What is the Difference Between Tonic Water and Soda Water?

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  • Written By: Harriette Halepis
  • Edited By: Bronwyn Harris
  • Last Modified Date: 18 September 2019
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Tonic water and soda water may look the same, but the two drinks are actually quite different. Tonic water contains quinine, which is an all-natural crystalline alkaloid. Quinine has many medicinal properties including analgesic and anti-inflammatory effects. Club soda, or soda water, generally has sodium bicarbonate and potassium sulfate added to it, though these ingredients do not have any medicinal benefits.

Originally, tonic water was given to people who were suffering from malaria. The addition of quinine to regular water proved to be an effective tonic for sick people -- hence, the name tonic water. The malaria remedy was eventually brought from South Asia and Africa to British colonial India where the British population took to mixing the tonic with gin in order to dilute the tonic's strong taste.

The tonic water that was once used to cure malaria is slightly different from what can be purchased today. When it was first concocted, this type of tonic was particularly bitter due to the excessive amounts of quinine. Today, sugar is often added to this type of water, and the amount of quinine has been greatly reduced. More often than not, those who enjoy tonic water enjoy it for its distinctive taste.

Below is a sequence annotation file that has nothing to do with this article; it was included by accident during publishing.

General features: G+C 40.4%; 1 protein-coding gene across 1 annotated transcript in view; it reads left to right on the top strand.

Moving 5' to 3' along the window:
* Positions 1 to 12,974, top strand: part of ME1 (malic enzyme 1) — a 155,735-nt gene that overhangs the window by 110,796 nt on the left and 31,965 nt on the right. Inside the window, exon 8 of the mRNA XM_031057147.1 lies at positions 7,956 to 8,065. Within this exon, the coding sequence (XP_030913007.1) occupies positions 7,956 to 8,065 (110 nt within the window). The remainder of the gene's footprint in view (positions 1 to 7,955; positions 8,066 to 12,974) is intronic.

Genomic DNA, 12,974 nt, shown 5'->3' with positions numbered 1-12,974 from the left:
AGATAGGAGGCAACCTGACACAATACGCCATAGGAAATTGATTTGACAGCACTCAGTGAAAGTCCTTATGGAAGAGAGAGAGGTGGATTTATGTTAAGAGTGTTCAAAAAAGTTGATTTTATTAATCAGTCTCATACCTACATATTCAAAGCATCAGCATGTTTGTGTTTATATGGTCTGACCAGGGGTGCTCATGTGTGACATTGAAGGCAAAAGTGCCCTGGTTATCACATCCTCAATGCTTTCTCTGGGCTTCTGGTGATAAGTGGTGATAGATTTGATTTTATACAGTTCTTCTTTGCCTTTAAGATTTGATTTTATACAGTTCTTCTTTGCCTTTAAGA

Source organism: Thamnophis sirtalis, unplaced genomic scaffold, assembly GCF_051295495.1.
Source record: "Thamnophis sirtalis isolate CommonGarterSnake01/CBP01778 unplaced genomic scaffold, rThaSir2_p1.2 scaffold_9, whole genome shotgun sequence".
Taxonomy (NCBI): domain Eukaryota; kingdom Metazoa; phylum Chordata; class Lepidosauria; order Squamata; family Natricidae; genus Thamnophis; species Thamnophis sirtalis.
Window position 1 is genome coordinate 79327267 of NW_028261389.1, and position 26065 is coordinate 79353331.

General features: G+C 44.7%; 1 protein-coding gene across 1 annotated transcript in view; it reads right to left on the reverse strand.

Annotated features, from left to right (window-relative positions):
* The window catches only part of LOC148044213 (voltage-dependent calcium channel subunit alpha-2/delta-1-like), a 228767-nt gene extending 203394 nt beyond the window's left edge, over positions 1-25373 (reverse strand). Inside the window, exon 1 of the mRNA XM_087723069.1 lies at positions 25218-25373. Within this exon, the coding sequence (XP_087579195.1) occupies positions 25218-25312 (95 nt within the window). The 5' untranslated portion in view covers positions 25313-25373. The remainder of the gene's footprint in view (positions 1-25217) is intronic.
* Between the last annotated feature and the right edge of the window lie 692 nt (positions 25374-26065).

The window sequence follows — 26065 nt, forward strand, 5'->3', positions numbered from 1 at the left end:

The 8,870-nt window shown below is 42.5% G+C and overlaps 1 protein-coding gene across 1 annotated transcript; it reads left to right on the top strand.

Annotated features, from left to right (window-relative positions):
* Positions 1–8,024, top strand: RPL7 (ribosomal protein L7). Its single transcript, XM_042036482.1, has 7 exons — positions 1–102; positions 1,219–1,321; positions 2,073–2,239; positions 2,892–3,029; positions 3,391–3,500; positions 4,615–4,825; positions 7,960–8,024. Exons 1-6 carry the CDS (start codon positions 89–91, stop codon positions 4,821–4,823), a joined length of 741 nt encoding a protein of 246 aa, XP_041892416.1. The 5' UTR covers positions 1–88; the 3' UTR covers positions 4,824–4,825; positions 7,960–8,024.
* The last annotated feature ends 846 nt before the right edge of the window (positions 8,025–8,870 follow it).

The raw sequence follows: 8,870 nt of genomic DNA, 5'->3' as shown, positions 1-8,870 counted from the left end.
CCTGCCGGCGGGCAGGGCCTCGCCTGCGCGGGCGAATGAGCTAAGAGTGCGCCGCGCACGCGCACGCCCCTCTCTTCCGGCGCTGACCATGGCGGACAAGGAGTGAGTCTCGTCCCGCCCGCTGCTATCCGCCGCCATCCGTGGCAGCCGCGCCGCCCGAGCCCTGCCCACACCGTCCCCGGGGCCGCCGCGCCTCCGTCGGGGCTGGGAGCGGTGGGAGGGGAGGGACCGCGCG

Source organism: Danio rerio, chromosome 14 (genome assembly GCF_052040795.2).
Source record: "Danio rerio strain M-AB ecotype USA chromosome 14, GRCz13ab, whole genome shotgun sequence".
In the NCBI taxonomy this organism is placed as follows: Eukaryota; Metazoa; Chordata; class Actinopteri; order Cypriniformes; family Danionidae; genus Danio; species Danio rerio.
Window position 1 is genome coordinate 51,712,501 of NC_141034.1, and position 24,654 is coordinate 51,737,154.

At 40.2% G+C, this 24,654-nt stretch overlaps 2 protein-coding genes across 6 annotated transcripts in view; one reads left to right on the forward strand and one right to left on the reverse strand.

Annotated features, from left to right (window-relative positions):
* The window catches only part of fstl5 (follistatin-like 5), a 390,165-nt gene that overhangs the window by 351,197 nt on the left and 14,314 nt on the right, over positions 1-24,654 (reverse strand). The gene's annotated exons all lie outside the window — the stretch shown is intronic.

Soda water was developed in 1767 by Joseph Priestley. Priestley devised the concoction when he noted that carbon dioxide could effectively be added to water in order to create carbonation. During the earlier part of the 20th century, affluent people often had soda water siphons inside of their homes. These siphons could instantly create carbonated water, which was often served on its own or with strong alcohol such as scotch.

Both tonic and soda water revolutionized the way that people drank alcohol. Prior to the invention of these beverages, alcohol was considered too strong to drink in polite company. When tonic and soda water were introduced, people were able to mix harsh alcoholic drinks with the water of their choice. The result was an increased amount of alcohol consumption.

While the difference between the tonic and soda water is apparent, the two are often, mistakenly, used interchangeably. Tonic is best combined with gin, since it is a natural compliment to gin's piney taste. Soda water is at its best when it is used to dilute strong drinks, since it would immediately overpower the subtle taste of lighter alcoholic beverages. Both tonic and soda water have an interesting history, but they are only tempting to one's tastebuds if they are used correctly.


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Post 5

Does diet tonic water that contains quinine count as part of the daily water intake?

Post 3

i have very painful stomach pains and am wondering if it could be the fact that i take too much tonic water (quinine) as i take it on a daily basis. Please help.

Post 2

Although tonic water can work for relieving various aches and pains, some brands have a large amount of that added sugar, almost as much as soda. If calorie intake is a concern, many brands also make diet tonic water, which usually has the same amount of quinine.

Post 1

When my father had stomach and joint issues a few years ago, he was told to drink tonic water. He seemed to believe it worked, too, so I suppose that it still had enough quinine to be a little helpful.

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